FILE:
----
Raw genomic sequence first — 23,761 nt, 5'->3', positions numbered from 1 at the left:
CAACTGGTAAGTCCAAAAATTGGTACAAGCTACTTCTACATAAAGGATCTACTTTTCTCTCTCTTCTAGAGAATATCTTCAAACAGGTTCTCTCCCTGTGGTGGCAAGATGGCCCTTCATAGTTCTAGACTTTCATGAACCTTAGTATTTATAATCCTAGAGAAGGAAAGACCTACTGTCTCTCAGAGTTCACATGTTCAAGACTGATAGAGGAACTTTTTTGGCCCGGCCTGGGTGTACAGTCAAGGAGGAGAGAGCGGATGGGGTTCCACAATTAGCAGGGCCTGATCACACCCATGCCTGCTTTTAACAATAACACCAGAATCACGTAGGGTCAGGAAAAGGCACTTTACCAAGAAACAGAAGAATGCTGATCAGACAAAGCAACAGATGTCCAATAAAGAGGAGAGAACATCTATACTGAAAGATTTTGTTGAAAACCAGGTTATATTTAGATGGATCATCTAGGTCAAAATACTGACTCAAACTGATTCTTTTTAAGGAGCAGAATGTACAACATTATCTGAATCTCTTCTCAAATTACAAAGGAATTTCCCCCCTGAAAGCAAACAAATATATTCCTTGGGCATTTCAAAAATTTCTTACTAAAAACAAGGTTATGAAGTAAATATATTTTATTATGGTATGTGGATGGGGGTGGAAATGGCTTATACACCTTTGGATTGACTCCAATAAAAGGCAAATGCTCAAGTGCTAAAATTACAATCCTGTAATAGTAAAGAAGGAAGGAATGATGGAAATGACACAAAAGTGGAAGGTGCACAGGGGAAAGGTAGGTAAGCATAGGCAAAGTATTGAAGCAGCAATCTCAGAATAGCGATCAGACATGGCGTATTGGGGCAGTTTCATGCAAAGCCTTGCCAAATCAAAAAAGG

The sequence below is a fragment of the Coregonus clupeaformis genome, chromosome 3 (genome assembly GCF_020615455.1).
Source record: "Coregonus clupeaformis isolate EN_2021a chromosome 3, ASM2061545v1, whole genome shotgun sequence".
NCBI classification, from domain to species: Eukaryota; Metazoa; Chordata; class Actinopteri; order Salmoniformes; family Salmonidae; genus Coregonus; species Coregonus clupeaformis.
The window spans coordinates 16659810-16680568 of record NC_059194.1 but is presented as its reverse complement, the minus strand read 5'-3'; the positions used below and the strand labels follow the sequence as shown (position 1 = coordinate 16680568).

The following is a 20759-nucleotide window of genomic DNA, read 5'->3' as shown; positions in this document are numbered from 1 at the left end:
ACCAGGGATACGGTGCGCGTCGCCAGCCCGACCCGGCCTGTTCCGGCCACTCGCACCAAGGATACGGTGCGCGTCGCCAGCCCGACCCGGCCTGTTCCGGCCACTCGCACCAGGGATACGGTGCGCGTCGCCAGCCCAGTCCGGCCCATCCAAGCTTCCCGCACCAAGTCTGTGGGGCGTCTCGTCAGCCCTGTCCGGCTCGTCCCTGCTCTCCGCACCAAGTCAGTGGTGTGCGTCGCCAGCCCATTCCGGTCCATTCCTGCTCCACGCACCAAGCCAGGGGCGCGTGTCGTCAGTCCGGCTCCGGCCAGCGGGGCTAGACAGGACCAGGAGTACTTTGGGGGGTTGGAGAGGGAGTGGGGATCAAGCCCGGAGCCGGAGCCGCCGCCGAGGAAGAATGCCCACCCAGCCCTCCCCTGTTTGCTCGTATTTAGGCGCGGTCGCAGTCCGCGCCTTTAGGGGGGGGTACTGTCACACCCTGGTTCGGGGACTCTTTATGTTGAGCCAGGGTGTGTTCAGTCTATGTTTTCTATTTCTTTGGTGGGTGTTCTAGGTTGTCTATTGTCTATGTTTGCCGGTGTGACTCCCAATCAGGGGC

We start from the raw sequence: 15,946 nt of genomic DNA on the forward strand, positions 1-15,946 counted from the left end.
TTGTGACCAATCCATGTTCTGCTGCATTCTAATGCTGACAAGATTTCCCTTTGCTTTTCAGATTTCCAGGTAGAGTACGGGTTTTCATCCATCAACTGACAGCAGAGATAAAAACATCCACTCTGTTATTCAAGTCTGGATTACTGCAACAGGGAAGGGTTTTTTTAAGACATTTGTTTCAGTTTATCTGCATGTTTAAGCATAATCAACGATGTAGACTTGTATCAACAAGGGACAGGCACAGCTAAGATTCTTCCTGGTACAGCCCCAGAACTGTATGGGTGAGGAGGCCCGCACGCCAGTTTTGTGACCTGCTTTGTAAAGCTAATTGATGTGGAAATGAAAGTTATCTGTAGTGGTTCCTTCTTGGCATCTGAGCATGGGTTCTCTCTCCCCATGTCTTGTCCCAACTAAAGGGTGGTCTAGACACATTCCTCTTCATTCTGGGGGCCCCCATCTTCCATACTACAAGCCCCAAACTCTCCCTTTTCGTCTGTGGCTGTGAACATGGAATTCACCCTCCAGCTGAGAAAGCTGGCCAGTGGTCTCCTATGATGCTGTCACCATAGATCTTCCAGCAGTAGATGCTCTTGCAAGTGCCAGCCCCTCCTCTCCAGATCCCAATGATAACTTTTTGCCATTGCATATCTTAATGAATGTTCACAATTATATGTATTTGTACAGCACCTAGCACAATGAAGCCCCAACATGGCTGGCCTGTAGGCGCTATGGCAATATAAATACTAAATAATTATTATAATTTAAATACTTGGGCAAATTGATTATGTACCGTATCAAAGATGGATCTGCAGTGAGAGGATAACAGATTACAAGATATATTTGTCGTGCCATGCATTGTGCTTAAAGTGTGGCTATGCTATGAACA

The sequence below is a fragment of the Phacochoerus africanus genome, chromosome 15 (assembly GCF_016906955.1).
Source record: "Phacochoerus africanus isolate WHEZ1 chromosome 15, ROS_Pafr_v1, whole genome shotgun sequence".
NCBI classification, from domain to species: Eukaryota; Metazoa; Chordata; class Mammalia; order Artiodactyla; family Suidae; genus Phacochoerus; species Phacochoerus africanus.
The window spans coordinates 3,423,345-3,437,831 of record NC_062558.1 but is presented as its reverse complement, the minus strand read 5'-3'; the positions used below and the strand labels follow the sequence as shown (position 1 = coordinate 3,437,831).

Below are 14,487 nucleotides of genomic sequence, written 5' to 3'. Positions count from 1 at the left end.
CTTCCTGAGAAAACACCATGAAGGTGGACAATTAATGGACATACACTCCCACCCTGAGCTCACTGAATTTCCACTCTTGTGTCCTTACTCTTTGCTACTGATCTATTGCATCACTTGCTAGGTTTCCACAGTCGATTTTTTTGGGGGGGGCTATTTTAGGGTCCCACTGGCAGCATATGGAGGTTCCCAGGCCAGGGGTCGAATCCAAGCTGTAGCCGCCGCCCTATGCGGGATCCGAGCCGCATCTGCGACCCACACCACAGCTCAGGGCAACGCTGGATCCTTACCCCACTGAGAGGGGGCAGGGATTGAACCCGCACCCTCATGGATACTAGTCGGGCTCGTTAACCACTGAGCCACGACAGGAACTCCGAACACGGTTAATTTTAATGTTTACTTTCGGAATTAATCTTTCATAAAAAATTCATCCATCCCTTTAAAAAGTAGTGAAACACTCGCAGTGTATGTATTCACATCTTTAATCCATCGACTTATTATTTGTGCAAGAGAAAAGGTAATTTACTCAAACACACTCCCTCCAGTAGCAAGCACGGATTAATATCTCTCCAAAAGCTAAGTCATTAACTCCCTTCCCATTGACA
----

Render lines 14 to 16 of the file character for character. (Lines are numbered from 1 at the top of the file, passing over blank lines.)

The window spans coordinates 3,423,345-3,437,831 of record NC_062558.1 but is presented as its reverse complement, the minus strand read 5'-3'; the positions used below and the strand labels follow the sequence as shown (position 1 = coordinate 3,437,831).

Below are 14,487 nucleotides of genomic sequence, written 5' to 3'. Positions count from 1 at the left end.
CTTCCTGAGAAAACACCATGAAGGTGGACAATTAATGGACATACACTCCCACCCTGAGCTCACTGAATTTCCACTCTTGTGTCCTTACTCTTTGCTACTGATCTATTGCATCACTTGCTAGGTTTCCACAGTCGATTTTTTTGGGGGGGGCTATTTTAGGGTCCCACTGGCAGCATATGGAGGTTCCCAGGCCAGGGGTCGAATCCAAGCTGTAGCCGCCGCCCTATGCGGGATCCGAGCCGCATCTGCGACCCACACCACAGCTCAGGGCAACGCTGGATCCTTACCCCACTGAGAGGGGGCAGGGATTGAACCCGCACCCTCATGGATACTAGTCGGGCTCGTTAACCACTGAGCCACGACAGGAACTCCGAACACGGTTAATTTTAATGTTTACTTTCGGAATTAATCTTTCATAAAAAATTCATCCATCCCTTTAAAAAGTAGTGAAACACTCGCAGTGTATGTATTCACATCTTTAATCCATCGACTTATTATTTGTGCAAGAGAAAAGGTAATTTACTCAAACACACTCCCTCCAGTAGCAAGCACGGATTAATATCTCTCCAAAAGCTAAGTCATTAACTCCCTTCCCATTGACA